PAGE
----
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MESSENGER Mission News
March 7, 2014
|NASA requires that all of its planetary missions archive their data in the PDS, which provides well-documented, peer-reviewed data to the research community. The latest release of MESSENGER measurements includes raw and calibrated products created from data acquired through September 17, 2013, and advanced products created from data acquired through March 17, 2013.
"Delivery 11 has the largest volume of data -- over three terabytes -- in a single MESSENGER delivery to date," notes MESSENGER's Science Operations Center lead Susan Ensor, of the Johns Hopkins University Applied Physics Laboratory (APL). "The size of MESSENGER's deliveries will continue to grow as we add new products, continue to archive extended mission orbital data, and deliver final products at the end of the mission."
This release includes new raw and calibrated data products from the Gamma-Ray Spectrometer (GRS) anti-coincidence shield acquired after an update to the GRS instrument flight software. The update followed the failure in June 2012 of the cryogenic cooler for the germanium detector. With that failure, the GRS could no longer acquire gamma-ray spectra, so the shield was repurposed as a neutron and electron detector. The new products in this delivery include improved neutron spectra from the shield and new high-time-cadence measurements designed to characterize energetic electron events at unprecedented time resolution.
This release includes a new global, three-color map produced with images acquired by MESSENGER's Mercury Dual Imaging System (MDIS), and, for the first time, image backplanes with latitude and longitude, as well as incidence, emission, and phase angles.
"The global color maps of Mercury are intended to provide a uniform view of the planet's surface, so differences in lithology and stratigraphy can be analyzed easily," said APL's Mary Keller, a remote sensing scientist on the MESSENGER team. "The three-color map uses a subset of the bands that were combined into the eight-color map and provides a higher-resolution view of surface features for comparison."
Also now available are reflectance spectra and a 750-nm base map derived from data from the Mercury Atmospheric and Surface Composition Spectrometer (MASCS) Visible and Infrared Spectrograph (VIRS), and an exosphere model derived from the MASCS Ultraviolet and Visible Spectrometer (UVVS).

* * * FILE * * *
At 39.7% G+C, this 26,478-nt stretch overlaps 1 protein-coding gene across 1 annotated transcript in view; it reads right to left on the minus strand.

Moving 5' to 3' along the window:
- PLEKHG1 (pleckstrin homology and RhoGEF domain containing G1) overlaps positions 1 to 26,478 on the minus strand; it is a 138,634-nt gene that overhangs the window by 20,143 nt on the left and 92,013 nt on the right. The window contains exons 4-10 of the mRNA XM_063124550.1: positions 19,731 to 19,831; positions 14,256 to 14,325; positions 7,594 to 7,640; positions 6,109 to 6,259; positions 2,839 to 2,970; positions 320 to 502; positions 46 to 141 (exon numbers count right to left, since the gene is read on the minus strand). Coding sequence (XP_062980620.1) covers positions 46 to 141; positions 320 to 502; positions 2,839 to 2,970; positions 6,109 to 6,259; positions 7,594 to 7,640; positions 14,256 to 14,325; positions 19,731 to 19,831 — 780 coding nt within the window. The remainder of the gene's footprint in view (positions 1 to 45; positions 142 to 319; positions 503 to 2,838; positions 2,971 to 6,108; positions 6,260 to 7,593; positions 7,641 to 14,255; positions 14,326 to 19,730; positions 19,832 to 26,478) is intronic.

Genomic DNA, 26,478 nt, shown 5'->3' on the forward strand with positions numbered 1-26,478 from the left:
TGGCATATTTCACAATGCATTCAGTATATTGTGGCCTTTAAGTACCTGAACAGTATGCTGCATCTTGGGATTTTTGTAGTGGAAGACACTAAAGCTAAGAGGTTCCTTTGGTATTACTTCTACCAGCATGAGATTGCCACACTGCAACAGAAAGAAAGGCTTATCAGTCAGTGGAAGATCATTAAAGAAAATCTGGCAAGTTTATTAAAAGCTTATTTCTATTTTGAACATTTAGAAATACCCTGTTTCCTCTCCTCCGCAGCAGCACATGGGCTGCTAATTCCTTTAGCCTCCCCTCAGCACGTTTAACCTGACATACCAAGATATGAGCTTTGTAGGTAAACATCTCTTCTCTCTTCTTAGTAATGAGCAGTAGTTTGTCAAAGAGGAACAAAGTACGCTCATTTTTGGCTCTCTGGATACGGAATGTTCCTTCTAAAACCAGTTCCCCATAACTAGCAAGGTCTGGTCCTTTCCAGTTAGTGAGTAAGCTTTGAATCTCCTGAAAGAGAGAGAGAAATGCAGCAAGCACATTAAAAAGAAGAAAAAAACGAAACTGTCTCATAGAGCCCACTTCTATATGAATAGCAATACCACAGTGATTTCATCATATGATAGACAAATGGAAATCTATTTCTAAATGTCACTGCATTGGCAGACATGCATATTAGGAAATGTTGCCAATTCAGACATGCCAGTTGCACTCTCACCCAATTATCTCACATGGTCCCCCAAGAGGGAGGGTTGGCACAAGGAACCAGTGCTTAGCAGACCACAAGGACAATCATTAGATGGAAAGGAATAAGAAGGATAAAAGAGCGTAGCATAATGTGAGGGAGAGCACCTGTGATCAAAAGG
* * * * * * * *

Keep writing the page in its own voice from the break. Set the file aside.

"VIRS captures many wavelengths of light from a single spot on the surface at a time, creating a spectral profile of the surface as MESSENGER orbits Mercury," explains APL's Noam Izenberg, the MASCS Instrument Scientist. "The VIRS sensor on MASCS has accumulated several million individual spectra, enough that the reflectance of the surface can be interpolated to reveal surface brightness details similar to those seen in the MDIS base map. Both of these instruments probe the spectral 'fingerprint' of rocks on Mercury's surface in different ways, enabling scientists to map the compositional and physical variations of surface rocks by observing how light interacts with them."
An improved-resolution digital elevation model for Mercury's northern hemisphere has also been made available in this release. "The newest Mercury Laser Altimeter digital elevation model now includes full coverage of the north polar region, an important milestone for the mission," says APL's Carolyn Ernst, the instrument sequencer for MLA. "Additionally, this product has substantially higher spatial resolution (500 meters per pixel) than those previously delivered to the PDS and reveals incredible detail, including wrinkle ridges, ghost craters, central peaks, and crater chains."
The ACT-REACT QuickMap interactive Web interface to MESSENGER data has been updated to incorporate the full coverage of the MDIS and MASCS VIRS orbital data included in this release. QuickMap can be accessed via links on the MESSENGER websites at http://messenger.jhuapl.edu/ and http://www.nasa.gov/messenger. The MDIS mosaics can be downloaded from http://messenger.jhuapl.edu/the_mission/mosaics.html.
The data for this release are available online at http://pds.nasa.gov/subscription_service/SS-20140307.html, and all of the MESSENGER data archived at the PDS are available at http://pds.nasa.gov. The team will deliver the next mission data set for release by PDS in September.
MESSENGER (MErcury Surface, Space ENvironment, GEochemistry, and Ranging) is a NASA-sponsored scientific investigation of the planet Mercury and the first space mission designed to orbit the planet closest to the Sun. The MESSENGER spacecraft was launched on August 3, 2004, and entered orbit about Mercury on March 17, 2011 (March 18, 2011 UTC), to begin a yearlong study of its target planet. MESSENGER's first extended mission began on March 18, 2012, and ended one year later. MESSENGER is now in a second extended mission, which is scheduled to conclude in March 2015. Dr. Sean C. Solomon, the Director of Columbia University's Lamont-Doherty Earth Observatory, leads the mission as Principal Investigator. The Johns Hopkins University Applied Physics Laboratory built and operates the MESSENGER spacecraft and manages this Discovery-class mission for NASA.
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